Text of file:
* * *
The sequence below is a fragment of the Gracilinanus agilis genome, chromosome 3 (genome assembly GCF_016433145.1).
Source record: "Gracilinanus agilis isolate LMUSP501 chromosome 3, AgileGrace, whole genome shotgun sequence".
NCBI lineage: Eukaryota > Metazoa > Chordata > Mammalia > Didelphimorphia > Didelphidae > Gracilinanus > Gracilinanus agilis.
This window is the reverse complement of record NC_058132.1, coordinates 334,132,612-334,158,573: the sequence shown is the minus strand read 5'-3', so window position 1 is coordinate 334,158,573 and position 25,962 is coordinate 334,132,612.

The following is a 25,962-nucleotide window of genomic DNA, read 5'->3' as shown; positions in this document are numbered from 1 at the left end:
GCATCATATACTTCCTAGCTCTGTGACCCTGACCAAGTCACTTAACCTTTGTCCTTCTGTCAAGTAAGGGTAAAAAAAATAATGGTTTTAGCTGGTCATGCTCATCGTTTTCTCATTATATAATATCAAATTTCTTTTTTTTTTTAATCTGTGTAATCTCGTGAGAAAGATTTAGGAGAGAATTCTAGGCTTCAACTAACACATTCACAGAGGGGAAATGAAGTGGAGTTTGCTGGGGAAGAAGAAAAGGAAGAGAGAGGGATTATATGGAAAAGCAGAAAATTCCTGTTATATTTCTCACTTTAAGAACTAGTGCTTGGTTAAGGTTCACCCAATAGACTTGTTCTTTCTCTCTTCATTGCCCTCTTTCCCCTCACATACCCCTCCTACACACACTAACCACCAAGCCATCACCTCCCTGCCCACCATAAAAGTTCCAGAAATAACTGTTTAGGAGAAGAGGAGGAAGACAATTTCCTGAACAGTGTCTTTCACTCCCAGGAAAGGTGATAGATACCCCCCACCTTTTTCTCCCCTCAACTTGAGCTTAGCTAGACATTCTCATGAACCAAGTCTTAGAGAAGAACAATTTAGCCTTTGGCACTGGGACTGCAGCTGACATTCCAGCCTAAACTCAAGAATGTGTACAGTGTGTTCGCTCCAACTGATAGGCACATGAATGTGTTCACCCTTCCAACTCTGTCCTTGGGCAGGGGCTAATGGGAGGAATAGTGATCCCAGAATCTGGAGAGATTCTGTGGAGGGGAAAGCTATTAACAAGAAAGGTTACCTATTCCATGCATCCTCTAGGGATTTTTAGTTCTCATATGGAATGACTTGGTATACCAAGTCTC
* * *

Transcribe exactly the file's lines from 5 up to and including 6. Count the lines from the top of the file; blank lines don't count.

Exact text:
The following is a 25,962-nucleotide window of genomic DNA, read 5'->3' as shown; positions in this document are numbered from 1 at the left end:
GCATCATATACTTCCTAGCTCTGTGACCCTGACCAAGTCACTTAACCTTTGTCCTTCTGTCAAGTAAGGGTAAAAAAAATAATGGTTTTAGCTGGTCATGCTCATCGTTTTCTCATTATATAATATCAAATTTCTTTTTTTTTTTAATCTGTGTAATCTCGTGAGAAAGATTTAGGAGAGAATTCTAGGCTTCAACTAACACATTCACAGAGGGGAAATGAAGTGGAGTTTGCTGGGGAAGAAGAAAAGGAAGAGAGAGGGATTATATGGAAAAGCAGAAAATTCCTGTTATATTTCTCACTTTAAGAACTAGTGCTTGGTTAAGGTTCACCCAATAGACTTGTTCTTTCTCTCTTCATTGCCCTCTTTCCCCTCACATACCCCTCCTACACACACTAACCACCAAGCCATCACCTCCCTGCCCACCATAAAAGTTCCAGAAATAACTGTTTAGGAGAAGAGGAGGAAGACAATTTCCTGAACAGTGTCTTTCACTCCCAGGAAAGGTGATAGATACCCCCCACCTTTTTCTCCCCTCAACTTGAGCTTAGCTAGACATTCTCATGAACCAAGTCTTAGAGAAGAACAATTTAGCCTTTGGCACTGGGACTGCAGCTGACATTCCAGCCTAAACTCAAGAATGTGTACAGTGTGTTCGCTCCAACTGATAGGCACATGAATGTGTTCACCCTTCCAACTCTGTCCTTGGGCAGGGGCTAATGGGAGGAATAGTGATCCCAGAATCTGGAGAGATTCTGTGGAGGGGAAAGCTATTAACAAGAAAGGTTACCTATTCCATGCATCCTCTAGGGATTTTTAGTTCTCATATGGAATGACTTGGTATACCAAGTCTC